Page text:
The great Himalayan salt empire of Dr. Axe

Dr Axe is a certified doctor of natural medicine and clinical nutritionist with a passion to help people get healthy by using food as medicine. Dr Axe also has a doctorate in chiropractic.  In 2008 he started Exodus Health Center, which grew to become one of the largest natural healthcare clinics in the world. Dr. Axe has created one of the top 10 most visited natural health websites in the world…
 

A certified doctor of natural medicine and clinical nutritionist

Dr Axe is branded on his website as a “certified doctor of natural medicine and clinical nutritionist”. He is Dr Axe, a “board certified doctor of natural medicine (DNM)…and is certified nutrition specialist (CNS) from the American College of Nutrition. At the bottom of the DNM tab is the following disclaimer: NOTE: CERTIFICATION UNDER BNMDP/NMCC IS NOT AN ACADEMIC DEGREE. Even the home page contains a similarly worded disclaimer: Certifications under NMCC/BNMDP-NA are not equivalent to an academic degree. “Certified Nutrition Specialists (CNSs) are advanced nutrition professionals. CNSs engage in science-based advanced medical nutrition therapy, research, education, and more…” (®-cns®-credential)

The Doctorate of Chiropractic is the only qualifying degree he holds.
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The Himalayan salt “miracle”

I am not interested in arguments about the DNM or CNS degree but I do find it misleading that the doctorate is in chiropractic and not a biology related field. If the degree was in a relevant field then Dr Axe would, I hope, not make basic biological errors like claiming Celtic Sale brand lowers blood pressure. Salt, as from previous post, is salt and rather has a tendency to raise blood pressure. Whilst he is correct that table salt is iodised, there is little risk with consuming too much iodine. In fact it is iodine that promotes proper thyroid function; an ingredient that is present in only trace amounts from sea salts. It is correct when he asserts “REAL salt like Celtic Sea Salt® or Himalayan salt” provide trace elements, but the amounts are negligible. In fact, all of the benefits listed by Dr Axe for Celtic Salt (r) are the benefits attributed to either to salt (e.g. prevent muscle cramps), regardless of the brand, or are made up hocum (e.g balance blood sugar). If you are worried about too much iodine, cut back on your home use as processed foods do not use iodised salt.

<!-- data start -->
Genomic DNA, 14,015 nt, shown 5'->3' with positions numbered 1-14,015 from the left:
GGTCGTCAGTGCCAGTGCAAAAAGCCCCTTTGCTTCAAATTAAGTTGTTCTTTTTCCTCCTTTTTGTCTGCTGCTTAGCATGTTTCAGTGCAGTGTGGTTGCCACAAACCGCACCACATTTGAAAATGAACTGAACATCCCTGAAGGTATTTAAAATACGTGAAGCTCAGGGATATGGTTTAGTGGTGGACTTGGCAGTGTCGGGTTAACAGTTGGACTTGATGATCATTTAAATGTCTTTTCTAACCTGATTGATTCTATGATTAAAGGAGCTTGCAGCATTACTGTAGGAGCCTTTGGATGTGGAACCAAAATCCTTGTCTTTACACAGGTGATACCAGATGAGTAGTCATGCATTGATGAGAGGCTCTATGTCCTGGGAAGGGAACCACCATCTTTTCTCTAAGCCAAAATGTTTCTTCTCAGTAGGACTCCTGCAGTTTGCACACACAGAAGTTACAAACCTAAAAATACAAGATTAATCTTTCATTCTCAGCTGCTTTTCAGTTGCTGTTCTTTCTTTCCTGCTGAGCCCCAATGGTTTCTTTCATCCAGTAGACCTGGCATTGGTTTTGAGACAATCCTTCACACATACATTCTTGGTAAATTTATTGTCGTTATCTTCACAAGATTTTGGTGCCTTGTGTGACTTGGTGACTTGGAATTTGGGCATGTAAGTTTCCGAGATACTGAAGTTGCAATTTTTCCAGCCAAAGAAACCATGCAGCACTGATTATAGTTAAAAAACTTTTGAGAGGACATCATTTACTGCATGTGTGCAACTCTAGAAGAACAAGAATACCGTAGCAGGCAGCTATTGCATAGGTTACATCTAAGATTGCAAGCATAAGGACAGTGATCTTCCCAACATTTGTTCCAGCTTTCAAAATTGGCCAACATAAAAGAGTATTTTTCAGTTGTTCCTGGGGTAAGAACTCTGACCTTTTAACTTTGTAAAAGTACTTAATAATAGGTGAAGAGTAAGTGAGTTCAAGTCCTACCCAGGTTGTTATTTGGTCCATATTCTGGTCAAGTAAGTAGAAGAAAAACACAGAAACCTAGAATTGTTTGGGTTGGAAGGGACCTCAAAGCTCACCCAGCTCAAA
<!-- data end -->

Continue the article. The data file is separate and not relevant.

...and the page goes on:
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Shiitake mushrooms cure cancer (apparently)

Clicking through a number of articles on Dr Axe’s website I do question the scholarliness of his research (given his CNS certificate is awarded from an institution engaged in science-based advanced medical nutrition therapy, research, education…): he publishes snappy internet articles that have an air of “research” and “science” about them all with one nice little superscript numbers. ONE reference only.  When one follows the links to check the references, such as shiitake mushrooms curing cancer one is lead to this summary: http://www.ncbi.nlm.nih.gov/pubmed/16566671, one article published in the Journal of Alternative and Complementary Medicine. ONE article in a journal that “does not make readily apparent the process by which manuscripts are judged; manuscript submission $49 USD is required, and manuscripts cannot be submitted that have been submitted elsewhere. The journal will “NOT publish studies containing animal models, lab-based cellular work, or in vitro studies [sic]. and also appears in the list of non-recommended periodicals on Quackwatch.
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There is no “alternative” medicine

A 1998 editorial in the Journal of the American Medical Association states:
“There is no alternative medicine. There is only scientifically proven, evidence-based medicine supported by solid data or unproven medicine, for which scientific evidence is lacking. We must focus on fundamental issues —namely, the patient, the target disease or condition, the proposed or practiced treatment, and the need for convincing data on safety and therapeutic efficacy” (Fontanarosa PB, Lundberg GD. Alternative medicine meets science. JAMA 280:1618-1619, 1998)
Dr Axe has the right to call himself a doctor and he correctly references his Doctor of Chiropractic (DC). In his articles the reference number is there, technical words are scattered about, he makes reference to research but there is no weight to the information. Do not let his shining smiling face fool you: he is (most likely) a multi-millionaire, a TV celebrity, a radio show host, a friend to professional athletes and ‘dr’s’ alike. He has is own line of nutrition products and his own exercise regime. His raison d’être is to sell you his products and his exercise regime. Dr Axe is an empire, a brand, and he works very hard to get you to forget that.
– The Countess of Evil
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Posted in Biology, Critical Thinking, Debate, Medicine, Opinion, The Countess of Evil and tagged , , , .

The Countess of Evil

Evil genius. Killing with looks and kindness.

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